Do It Yourself


A friend of mine describes NYC as “no excuse living.”  For people eager to get your hands dirty this spring, I offer the end of all excuses:  Join us next Wednesday, February 16th, for a screening of What’s Organic About Organic? together with ioby (“In Our Backyards”).

What’s Organic? stirs passion about the need for a clean, transparent, and organic food system.  The next step is action!  Erin Barnes, one of the founders of ioby, will be on hand to offer a variety of opportunities to dig deep in NYC urban agriculture.  You’ll be able to sign up for springtime garden projects right at the screening.

And the venue?  None other than the newly-opened Greenpoint CoWorking, a space for independent workers by Sara Bacon.  It will be an evening of food, drink, and kindred company — get your tickets here!

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In the press release for Chautauqua: Creating Community Through Food, the latest series of imaginative food events by Derek Denckla, I’m drawn to a simple phrase tucked in parenthesis:  “and vice versa”.

The full line reads, “Chautauqua aims to create community through food (and vice versa), assembling a series of innovative and diverse events and exhibitions harking back to historical cultural gatherings started in NYC and held in rural farm communities all over America.”  The series begins with a Farm City Book Club meeting on Tuesday, February 22nd, and will explore food via art, sustainability, history, and more on a weekly basis for the next five months.  He’s got an incredible line-up and you can find it all right here.

Denckla Speaks Chautauqua at 61 Local

What I like about the vice versa is that it makes a two-way street; an exchange.  Yes, through these events, we’re going to break bread and expand the table.  Yet in the vice versa — creating food through community — we’ll also create sustenance.  This two-way exchange leads to a trademark in Denckla’s work that I always appreciate: “…collapsing the distinction between maker and consumer” (phrase also from press release).  It reminds me of Denckla saying that his 2010 Farm City series sought to get people to realize we don’t have to be “alienated consumers.”

These ideas recall a conversation I got to share last summer with Professor Joan Gussow.  We were sitting in her garden, after roasting freshly-harvested eggplants, and she was asking me a series of questions such as, “Did I know how to hem a pair of pants?”.  While I was busy thinking of the tailor I’d call, she answered for me by saying, “It’s disempowering not to be able to do things yourself.”  Thus implied…and vice versa.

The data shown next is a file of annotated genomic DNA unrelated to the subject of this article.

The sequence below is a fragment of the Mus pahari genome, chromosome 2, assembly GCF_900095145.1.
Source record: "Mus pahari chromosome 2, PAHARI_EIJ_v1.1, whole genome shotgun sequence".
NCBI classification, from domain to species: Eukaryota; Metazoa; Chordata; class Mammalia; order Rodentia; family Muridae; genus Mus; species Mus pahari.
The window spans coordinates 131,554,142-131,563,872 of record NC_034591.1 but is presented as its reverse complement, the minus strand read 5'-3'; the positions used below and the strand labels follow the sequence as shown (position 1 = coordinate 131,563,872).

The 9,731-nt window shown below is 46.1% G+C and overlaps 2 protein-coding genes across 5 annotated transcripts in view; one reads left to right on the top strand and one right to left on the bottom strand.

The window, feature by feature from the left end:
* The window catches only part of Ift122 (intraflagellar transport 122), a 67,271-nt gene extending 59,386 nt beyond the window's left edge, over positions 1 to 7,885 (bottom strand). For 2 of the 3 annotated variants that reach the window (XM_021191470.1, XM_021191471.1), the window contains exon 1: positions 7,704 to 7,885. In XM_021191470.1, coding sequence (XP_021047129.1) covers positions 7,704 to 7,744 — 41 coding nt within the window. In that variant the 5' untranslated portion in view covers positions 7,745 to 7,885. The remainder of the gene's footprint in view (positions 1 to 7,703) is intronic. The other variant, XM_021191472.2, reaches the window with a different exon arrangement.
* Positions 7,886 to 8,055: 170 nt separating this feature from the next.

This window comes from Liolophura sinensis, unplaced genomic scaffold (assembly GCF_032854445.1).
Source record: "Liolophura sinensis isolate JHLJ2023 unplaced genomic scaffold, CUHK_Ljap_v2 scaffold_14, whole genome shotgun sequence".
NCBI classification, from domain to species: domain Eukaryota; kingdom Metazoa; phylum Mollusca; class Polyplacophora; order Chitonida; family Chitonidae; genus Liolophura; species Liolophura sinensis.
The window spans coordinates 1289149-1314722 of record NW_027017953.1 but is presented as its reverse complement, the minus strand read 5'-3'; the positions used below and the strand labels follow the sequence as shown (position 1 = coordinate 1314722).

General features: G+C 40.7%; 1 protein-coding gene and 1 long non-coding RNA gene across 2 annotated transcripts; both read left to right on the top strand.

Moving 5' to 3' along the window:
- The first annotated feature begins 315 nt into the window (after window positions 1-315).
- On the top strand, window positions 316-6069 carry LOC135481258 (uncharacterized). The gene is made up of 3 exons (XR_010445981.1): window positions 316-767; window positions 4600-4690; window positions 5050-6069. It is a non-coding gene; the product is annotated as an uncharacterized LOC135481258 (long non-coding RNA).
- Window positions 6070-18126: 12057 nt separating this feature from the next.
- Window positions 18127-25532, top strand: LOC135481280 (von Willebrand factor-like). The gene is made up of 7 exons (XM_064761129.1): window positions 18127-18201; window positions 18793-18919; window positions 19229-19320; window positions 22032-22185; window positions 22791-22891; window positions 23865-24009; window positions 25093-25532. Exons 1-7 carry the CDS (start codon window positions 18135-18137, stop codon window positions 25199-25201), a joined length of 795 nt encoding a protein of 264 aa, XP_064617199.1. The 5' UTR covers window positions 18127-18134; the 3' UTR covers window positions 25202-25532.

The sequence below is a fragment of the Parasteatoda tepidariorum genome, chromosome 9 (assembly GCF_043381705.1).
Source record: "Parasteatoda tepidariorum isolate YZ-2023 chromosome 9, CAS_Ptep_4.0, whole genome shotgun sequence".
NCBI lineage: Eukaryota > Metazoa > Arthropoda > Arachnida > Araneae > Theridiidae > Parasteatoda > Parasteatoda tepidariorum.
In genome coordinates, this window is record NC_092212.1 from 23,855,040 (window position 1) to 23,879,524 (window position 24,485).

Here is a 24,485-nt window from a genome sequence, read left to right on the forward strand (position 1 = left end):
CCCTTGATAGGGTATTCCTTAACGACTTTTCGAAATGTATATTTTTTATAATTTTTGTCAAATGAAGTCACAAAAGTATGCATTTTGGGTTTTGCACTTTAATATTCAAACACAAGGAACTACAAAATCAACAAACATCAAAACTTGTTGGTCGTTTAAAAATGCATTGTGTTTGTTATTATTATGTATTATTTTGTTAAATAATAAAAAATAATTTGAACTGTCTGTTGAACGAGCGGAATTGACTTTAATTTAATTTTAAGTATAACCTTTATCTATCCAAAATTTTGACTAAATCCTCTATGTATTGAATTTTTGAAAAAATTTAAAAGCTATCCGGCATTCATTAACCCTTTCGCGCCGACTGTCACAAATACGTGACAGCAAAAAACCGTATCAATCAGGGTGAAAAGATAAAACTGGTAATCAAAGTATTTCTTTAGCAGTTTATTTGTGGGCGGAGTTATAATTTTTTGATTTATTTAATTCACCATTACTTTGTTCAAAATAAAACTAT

So, let’s make some food — and ideas, conversation, and connection, while we’re at it — in these coming weeks.  The venue is Local 61, a new bar/restaurant at 61 Bergen Street in Carroll Gardens dedicated to local food and beer producers.  The place is warm, cozy, and exquisite.  See you there.

Inviting...

61 Local Sign Says It All: Drink, Idea, Food, Conversation, Connection

Brooklyn in Proper Perspective

Under the Vines and Above Our Heads

The poet Mary Oliver once wrote of “the patience of vegetables and saints.”  Yesterday, above the endless activity that is New York, I caught a peek at this patience.  It’s there, in a squash blossom, under the vines and care of Ben Flanner.  This little flower is one of the many saintly jewels growing at the Brooklyn Grange, an 18,000 square foot rooftop farm located in Queens.  (Our guess is right: the name came before the location.)

It is pure inspiration to walk a rooftop farm.  As we look to use our urban space better, as well as shorten the travel distance for our food, I hope the these farms become commonplace.  I also hope that we’ll always keep the feeling of awe that they spark.  The contrast of green leaves fluttering against a backdrop of skyscrapers is striking and lovely all at once.

You may remember Ben from a story last summer about his initial rooftop farm project in Greenpoint, Brooklyn.  I got curious to see his latest effort — a farm three times the size as last year! — so I stopped by the market at Brooklyn Grange.  It’s open every Tuesday and Thursday afternoon in the lobby of the building, among other times and places.

The market trip reminded me of another quote, often said by a friend of mine:  “May you live in interesting times.”  Indeed.  How wonderful that a trip to pick up tomatoes and Swiss chard included these images:

From the Street: First Sign of Grange

A New Way to See the Citicorp Building

The Contrast of City Street and Leafy Green

American Ingenuity

The Subway as Backdrop

Peppers and Visitors

To the Market!

Market Choices in the Lobby on Northern Boulevard

Why, Hello There, New York City

Now for the best story of Summer 2010.  A couple of weeks ago, I went to Springfield, Missouri, the land of my high school and my Dad’s side of the family.  You may know it as the Queen City of the Ozarks.  Or the hometown of Brad Pitt.  Or perhaps the birthplace of the über-famous Bass Pro Shops.

Today the city has a new source of renown:  They just started a Slow Food chapter, called Slow Food Southwest Missouri.  I was thrilled to be a part of the chapter’s inaugural event on July 26th — and for reasons I did not anticipate.

As part of the trip, I wanted to learn about the local food scene in Springfield and connect with the people who are building it.  I sent an email to my friend and food activist, Melissa Millsap.  She’s the Wonder Woman behind Urban Roots Farm, as well as the edible garden program of the Springfield school system.  It also turns out that she’s on the council, if you will, of local superheroes in the movement for good, clean food.

For the event, it was decided that we’d host a farm-to-table dinner, along with a screening of Shelley Roger’s lively documentary, What’s Organic About Organic?.  Amanda Millsap Owen, owner of Home Grown Food, a sweet marketplace that sources all its products from nearby farms, offered the lot next to her store as the venue.  A local artist created a beautiful promotional poster and the ticket sales took off.  By the morning of the event, we had over 65 tickets sold.  We were thrilled.  (And little nervous — could we pull it off?)